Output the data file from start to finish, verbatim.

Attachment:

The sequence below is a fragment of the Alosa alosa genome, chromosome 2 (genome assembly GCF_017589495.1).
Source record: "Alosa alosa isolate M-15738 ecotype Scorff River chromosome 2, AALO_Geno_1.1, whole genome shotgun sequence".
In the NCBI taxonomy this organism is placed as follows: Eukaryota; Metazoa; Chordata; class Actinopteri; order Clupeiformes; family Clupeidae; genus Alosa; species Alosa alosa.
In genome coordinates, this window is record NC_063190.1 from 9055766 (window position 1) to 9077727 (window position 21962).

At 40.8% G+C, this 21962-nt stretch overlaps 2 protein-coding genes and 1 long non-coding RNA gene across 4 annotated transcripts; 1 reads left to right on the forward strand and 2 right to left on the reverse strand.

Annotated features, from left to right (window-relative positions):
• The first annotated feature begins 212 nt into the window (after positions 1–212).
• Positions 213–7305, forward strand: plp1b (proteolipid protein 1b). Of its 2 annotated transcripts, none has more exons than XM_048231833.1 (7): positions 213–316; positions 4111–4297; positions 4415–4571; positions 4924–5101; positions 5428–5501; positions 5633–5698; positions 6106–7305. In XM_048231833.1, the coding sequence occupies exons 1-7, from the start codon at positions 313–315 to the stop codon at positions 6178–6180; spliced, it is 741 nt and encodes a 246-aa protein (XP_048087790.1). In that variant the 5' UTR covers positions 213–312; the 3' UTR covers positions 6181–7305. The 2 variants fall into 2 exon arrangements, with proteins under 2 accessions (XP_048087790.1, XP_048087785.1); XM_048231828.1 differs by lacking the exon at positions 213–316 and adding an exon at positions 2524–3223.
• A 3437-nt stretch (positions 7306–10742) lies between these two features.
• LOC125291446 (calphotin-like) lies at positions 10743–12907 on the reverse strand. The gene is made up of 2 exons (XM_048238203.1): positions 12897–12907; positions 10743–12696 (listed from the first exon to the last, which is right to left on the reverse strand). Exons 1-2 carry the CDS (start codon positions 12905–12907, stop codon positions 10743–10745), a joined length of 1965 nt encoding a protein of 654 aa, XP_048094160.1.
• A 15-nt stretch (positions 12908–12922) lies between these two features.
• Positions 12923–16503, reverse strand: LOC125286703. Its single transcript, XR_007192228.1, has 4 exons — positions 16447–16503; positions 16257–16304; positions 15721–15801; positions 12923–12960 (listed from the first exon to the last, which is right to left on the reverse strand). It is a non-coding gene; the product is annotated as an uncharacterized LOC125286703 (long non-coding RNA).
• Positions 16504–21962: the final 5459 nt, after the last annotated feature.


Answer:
The sequence below is a fragment of the Alosa alosa genome, chromosome 2 (genome assembly GCF_017589495.1).
Source record: "Alosa alosa isolate M-15738 ecotype Scorff River chromosome 2, AALO_Geno_1.1, whole genome shotgun sequence".
In the NCBI taxonomy this organism is placed as follows: Eukaryota; Metazoa; Chordata; class Actinopteri; order Clupeiformes; family Clupeidae; genus Alosa; species Alosa alosa.
In genome coordinates, this window is record NC_063190.1 from 9055766 (window position 1) to 9077727 (window position 21962).

At 40.8% G+C, this 21962-nt stretch overlaps 2 protein-coding genes and 1 long non-coding RNA gene across 4 annotated transcripts; 1 reads left to right on the forward strand and 2 right to left on the reverse strand.

Annotated features, from left to right (window-relative positions):
• The first annotated feature begins 212 nt into the window (after positions 1–212).
• Positions 213–7305, forward strand: plp1b (proteolipid protein 1b). Of its 2 annotated transcripts, none has more exons than XM_048231833.1 (7): positions 213–316; positions 4111–4297; positions 4415–4571; positions 4924–5101; positions 5428–5501; positions 5633–5698; positions 6106–7305. In XM_048231833.1, the coding sequence occupies exons 1-7, from the start codon at positions 313–315 to the stop codon at positions 6178–6180; spliced, it is 741 nt and encodes a 246-aa protein (XP_048087790.1). In that variant the 5' UTR covers positions 213–312; the 3' UTR covers positions 6181–7305. The 2 variants fall into 2 exon arrangements, with proteins under 2 accessions (XP_048087790.1, XP_048087785.1); XM_048231828.1 differs by lacking the exon at positions 213–316 and adding an exon at positions 2524–3223.
• A 3437-nt stretch (positions 7306–10742) lies between these two features.
• LOC125291446 (calphotin-like) lies at positions 10743–12907 on the reverse strand. The gene is made up of 2 exons (XM_048238203.1): positions 12897–12907; positions 10743–12696 (listed from the first exon to the last, which is right to left on the reverse strand). Exons 1-2 carry the CDS (start codon positions 12905–12907, stop codon positions 10743–10745), a joined length of 1965 nt encoding a protein of 654 aa, XP_048094160.1.
• A 15-nt stretch (positions 12908–12922) lies between these two features.
• Positions 12923–16503, reverse strand: LOC125286703. Its single transcript, XR_007192228.1, has 4 exons — positions 16447–16503; positions 16257–16304; positions 15721–15801; positions 12923–12960 (listed from the first exon to the last, which is right to left on the reverse strand). It is a non-coding gene; the product is annotated as an uncharacterized LOC125286703 (long non-coding RNA).
• Positions 16504–21962: the final 5459 nt, after the last annotated feature.